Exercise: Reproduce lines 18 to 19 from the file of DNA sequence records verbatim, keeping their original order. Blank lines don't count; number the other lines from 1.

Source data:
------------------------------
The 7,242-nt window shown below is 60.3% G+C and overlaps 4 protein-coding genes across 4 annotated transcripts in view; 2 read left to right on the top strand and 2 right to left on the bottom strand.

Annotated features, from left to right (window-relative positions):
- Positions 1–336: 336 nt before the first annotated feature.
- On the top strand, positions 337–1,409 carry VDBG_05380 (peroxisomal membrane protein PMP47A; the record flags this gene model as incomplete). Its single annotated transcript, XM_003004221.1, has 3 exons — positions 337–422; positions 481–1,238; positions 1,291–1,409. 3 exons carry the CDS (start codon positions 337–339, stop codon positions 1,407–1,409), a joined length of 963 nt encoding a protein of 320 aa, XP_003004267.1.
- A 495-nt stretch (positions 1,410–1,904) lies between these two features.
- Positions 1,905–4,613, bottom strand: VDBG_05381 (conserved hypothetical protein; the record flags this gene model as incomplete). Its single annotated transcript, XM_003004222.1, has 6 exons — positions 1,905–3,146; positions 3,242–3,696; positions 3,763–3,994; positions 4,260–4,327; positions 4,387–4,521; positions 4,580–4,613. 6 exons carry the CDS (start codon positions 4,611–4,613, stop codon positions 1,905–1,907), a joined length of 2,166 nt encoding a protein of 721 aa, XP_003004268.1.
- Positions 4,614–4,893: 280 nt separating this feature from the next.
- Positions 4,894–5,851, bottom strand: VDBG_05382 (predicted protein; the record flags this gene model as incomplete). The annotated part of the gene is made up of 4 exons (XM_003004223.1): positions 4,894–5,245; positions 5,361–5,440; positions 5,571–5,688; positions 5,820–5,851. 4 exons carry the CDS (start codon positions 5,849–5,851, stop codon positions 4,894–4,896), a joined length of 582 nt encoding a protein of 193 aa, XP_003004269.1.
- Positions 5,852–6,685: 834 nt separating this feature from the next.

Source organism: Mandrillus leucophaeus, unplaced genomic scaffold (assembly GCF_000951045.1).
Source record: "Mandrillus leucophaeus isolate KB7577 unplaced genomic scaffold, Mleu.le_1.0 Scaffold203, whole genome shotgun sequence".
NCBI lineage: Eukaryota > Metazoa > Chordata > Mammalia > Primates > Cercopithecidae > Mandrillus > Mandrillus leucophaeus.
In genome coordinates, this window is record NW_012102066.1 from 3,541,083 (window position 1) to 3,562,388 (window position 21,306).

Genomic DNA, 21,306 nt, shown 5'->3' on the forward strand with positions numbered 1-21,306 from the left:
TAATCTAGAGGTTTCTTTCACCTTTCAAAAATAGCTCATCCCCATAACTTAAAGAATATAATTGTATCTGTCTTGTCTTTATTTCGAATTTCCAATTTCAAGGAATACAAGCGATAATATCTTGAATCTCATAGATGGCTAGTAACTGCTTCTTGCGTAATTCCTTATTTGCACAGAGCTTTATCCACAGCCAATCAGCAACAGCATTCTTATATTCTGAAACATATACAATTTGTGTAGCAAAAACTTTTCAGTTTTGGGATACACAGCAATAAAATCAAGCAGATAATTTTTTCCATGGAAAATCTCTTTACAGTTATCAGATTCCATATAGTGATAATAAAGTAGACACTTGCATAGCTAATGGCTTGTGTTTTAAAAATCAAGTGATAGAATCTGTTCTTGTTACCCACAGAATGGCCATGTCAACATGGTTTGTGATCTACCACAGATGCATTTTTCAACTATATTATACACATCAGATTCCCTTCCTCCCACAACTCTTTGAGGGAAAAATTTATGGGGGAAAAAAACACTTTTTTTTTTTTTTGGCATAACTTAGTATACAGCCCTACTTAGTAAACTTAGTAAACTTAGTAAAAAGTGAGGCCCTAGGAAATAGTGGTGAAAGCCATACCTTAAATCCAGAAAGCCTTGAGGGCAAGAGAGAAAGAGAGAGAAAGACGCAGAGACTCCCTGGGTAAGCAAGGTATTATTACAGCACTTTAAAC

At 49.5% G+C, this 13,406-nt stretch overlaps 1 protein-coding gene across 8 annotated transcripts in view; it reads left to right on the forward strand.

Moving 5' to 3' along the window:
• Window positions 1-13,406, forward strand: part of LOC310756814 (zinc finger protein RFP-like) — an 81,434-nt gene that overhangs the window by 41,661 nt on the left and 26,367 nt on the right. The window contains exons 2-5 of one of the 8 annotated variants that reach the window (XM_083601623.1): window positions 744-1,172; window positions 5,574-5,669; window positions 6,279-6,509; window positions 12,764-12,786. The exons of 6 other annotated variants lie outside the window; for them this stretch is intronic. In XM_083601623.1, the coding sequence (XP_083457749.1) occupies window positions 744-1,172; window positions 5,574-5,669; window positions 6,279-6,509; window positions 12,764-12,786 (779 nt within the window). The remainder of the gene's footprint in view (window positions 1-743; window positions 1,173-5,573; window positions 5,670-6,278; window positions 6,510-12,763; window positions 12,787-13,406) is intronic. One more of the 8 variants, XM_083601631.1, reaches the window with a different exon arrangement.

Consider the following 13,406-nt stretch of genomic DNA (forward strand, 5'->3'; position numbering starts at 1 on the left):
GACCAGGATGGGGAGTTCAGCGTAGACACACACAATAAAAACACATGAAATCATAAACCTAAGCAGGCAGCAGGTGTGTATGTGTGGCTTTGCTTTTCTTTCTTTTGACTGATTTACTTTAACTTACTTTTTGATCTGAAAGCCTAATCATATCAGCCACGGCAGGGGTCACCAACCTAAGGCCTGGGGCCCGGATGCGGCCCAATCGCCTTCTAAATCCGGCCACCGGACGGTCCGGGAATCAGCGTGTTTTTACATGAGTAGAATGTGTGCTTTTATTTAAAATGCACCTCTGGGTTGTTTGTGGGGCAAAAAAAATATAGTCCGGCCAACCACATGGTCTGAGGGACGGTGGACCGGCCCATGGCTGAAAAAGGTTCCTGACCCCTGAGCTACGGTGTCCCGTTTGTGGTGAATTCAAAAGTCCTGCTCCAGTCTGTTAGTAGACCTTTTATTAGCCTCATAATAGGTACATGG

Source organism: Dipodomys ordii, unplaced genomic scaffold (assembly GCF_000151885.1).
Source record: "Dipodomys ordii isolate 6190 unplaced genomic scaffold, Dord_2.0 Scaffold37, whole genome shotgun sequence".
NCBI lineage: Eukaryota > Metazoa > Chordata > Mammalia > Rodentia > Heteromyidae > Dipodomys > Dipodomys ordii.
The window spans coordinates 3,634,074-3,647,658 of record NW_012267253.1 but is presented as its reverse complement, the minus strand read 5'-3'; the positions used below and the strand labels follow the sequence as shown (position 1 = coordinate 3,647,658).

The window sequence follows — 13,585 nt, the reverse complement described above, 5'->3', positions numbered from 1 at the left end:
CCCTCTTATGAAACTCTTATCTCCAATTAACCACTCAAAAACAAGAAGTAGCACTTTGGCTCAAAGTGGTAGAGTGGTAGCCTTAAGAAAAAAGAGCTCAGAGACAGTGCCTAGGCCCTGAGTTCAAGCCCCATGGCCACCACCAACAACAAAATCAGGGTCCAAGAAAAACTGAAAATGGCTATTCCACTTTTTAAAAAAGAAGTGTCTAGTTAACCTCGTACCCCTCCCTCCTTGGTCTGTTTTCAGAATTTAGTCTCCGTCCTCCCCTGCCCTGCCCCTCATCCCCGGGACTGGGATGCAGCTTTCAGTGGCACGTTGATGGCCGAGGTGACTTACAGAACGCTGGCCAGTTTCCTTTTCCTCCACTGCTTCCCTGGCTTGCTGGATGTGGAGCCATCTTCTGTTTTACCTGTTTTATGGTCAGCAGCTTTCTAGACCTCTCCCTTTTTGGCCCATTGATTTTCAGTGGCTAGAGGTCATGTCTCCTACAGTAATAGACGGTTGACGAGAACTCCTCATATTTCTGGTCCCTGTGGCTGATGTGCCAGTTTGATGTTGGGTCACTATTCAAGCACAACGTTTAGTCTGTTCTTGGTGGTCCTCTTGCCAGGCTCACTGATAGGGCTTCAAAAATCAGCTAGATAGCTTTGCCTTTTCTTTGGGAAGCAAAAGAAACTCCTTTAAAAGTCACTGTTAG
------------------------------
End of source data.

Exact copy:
• Window positions 1-13,406, forward strand: part of LOC310756814 (zinc finger protein RFP-like) — an 81,434-nt gene that overhangs the window by 41,661 nt on the left and 26,367 nt on the right. The window contains exons 2-5 of one of the 8 annotated variants that reach the window (XM_083601623.1): window positions 744-1,172; window positions 5,574-5,669; window positions 6,279-6,509; window positions 12,764-12,786. The exons of 6 other annotated variants lie outside the window; for them this stretch is intronic. In XM_083601623.1, the coding sequence (XP_083457749.1) occupies window positions 744-1,172; window positions 5,574-5,669; window positions 6,279-6,509; window positions 12,764-12,786 (779 nt within the window). The remainder of the gene's footprint in view (window positions 1-743; window positions 1,173-5,573; window positions 5,670-6,278; window positions 6,510-12,763; window positions 12,787-13,406) is intronic. One more of the 8 variants, XM_083601631.1, reaches the window with a different exon arrangement.

Consider the following 13,406-nt stretch of genomic DNA (forward strand, 5'->3'; position numbering starts at 1 on the left):